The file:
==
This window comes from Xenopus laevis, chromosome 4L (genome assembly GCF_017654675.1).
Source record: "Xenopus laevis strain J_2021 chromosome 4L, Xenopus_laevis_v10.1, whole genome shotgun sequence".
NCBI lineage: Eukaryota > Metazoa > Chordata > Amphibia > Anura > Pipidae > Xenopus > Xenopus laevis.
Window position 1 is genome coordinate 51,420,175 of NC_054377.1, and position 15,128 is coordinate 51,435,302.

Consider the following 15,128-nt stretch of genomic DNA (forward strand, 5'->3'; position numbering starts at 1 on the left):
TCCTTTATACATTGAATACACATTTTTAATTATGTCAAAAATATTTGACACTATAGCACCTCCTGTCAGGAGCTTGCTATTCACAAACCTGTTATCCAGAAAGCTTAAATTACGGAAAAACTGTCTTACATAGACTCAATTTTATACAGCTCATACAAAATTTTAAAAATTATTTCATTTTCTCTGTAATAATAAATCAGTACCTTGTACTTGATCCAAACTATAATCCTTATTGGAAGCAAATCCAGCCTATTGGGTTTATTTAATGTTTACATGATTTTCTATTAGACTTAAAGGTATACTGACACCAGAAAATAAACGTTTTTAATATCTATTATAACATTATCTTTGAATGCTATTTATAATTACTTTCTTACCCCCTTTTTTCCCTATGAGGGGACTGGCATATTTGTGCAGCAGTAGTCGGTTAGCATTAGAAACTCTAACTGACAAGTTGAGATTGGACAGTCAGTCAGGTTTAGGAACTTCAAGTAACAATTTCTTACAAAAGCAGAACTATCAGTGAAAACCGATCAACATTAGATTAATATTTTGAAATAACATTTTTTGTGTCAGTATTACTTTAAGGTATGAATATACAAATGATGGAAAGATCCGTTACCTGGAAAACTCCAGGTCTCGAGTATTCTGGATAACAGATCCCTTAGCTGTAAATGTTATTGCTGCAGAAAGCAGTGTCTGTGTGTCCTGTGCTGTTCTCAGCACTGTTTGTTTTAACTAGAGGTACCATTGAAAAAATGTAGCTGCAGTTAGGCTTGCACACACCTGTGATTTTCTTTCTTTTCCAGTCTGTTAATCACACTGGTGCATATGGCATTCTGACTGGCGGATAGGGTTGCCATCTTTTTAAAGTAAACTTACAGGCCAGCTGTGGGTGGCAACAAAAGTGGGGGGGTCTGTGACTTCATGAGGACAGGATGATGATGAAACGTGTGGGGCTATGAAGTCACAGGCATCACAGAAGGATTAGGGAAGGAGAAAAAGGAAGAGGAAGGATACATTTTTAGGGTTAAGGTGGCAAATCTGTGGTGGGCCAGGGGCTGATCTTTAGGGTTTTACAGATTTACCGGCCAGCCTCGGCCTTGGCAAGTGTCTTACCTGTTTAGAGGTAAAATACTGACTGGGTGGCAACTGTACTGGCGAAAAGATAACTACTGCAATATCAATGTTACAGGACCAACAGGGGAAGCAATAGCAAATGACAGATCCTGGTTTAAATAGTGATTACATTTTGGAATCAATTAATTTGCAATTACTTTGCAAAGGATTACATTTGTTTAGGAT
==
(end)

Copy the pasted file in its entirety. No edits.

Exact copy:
This window comes from Xenopus laevis, chromosome 4L (genome assembly GCF_017654675.1).
Source record: "Xenopus laevis strain J_2021 chromosome 4L, Xenopus_laevis_v10.1, whole genome shotgun sequence".
NCBI lineage: Eukaryota > Metazoa > Chordata > Amphibia > Anura > Pipidae > Xenopus > Xenopus laevis.
Window position 1 is genome coordinate 51,420,175 of NC_054377.1, and position 15,128 is coordinate 51,435,302.

Consider the following 15,128-nt stretch of genomic DNA (forward strand, 5'->3'; position numbering starts at 1 on the left):
TCCTTTATACATTGAATACACATTTTTAATTATGTCAAAAATATTTGACACTATAGCACCTCCTGTCAGGAGCTTGCTATTCACAAACCTGTTATCCAGAAAGCTTAAATTACGGAAAAACTGTCTTACATAGACTCAATTTTATACAGCTCATACAAAATTTTAAAAATTATTTCATTTTCTCTGTAATAATAAATCAGTACCTTGTACTTGATCCAAACTATAATCCTTATTGGAAGCAAATCCAGCCTATTGGGTTTATTTAATGTTTACATGATTTTCTATTAGACTTAAAGGTATACTGACACCAGAAAATAAACGTTTTTAATATCTATTATAACATTATCTTTGAATGCTATTTATAATTACTTTCTTACCCCCTTTTTTCCCTATGAGGGGACTGGCATATTTGTGCAGCAGTAGTCGGTTAGCATTAGAAACTCTAACTGACAAGTTGAGATTGGACAGTCAGTCAGGTTTAGGAACTTCAAGTAACAATTTCTTACAAAAGCAGAACTATCAGTGAAAACCGATCAACATTAGATTAATATTTTGAAATAACATTTTTTGTGTCAGTATTACTTTAAGGTATGAATATACAAATGATGGAAAGATCCGTTACCTGGAAAACTCCAGGTCTCGAGTATTCTGGATAACAGATCCCTTAGCTGTAAATGTTATTGCTGCAGAAAGCAGTGTCTGTGTGTCCTGTGCTGTTCTCAGCACTGTTTGTTTTAACTAGAGGTACCATTGAAAAAATGTAGCTGCAGTTAGGCTTGCACACACCTGTGATTTTCTTTCTTTTCCAGTCTGTTAATCACACTGGTGCATATGGCATTCTGACTGGCGGATAGGGTTGCCATCTTTTTAAAGTAAACTTACAGGCCAGCTGTGGGTGGCAACAAAAGTGGGGGGGTCTGTGACTTCATGAGGACAGGATGATGATGAAACGTGTGGGGCTATGAAGTCACAGGCATCACAGAAGGATTAGGGAAGGAGAAAAAGGAAGAGGAAGGATACATTTTTAGGGTTAAGGTGGCAAATCTGTGGTGGGCCAGGGGCTGATCTTTAGGGTTTTACAGATTTACCGGCCAGCCTCGGCCTTGGCAAGTGTCTTACCTGTTTAGAGGTAAAATACTGACTGGGTGGCAACTGTACTGGCGAAAAGATAACTACTGCAATATCAATGTTACAGGACCAACAGGGGAAGCAATAGCAAATGACAGATCCTGGTTTAAATAGTGATTACATTTTGGAATCAATTAATTTGCAATTACTTTGCAAAGGATTACATTTGTTTAGGAT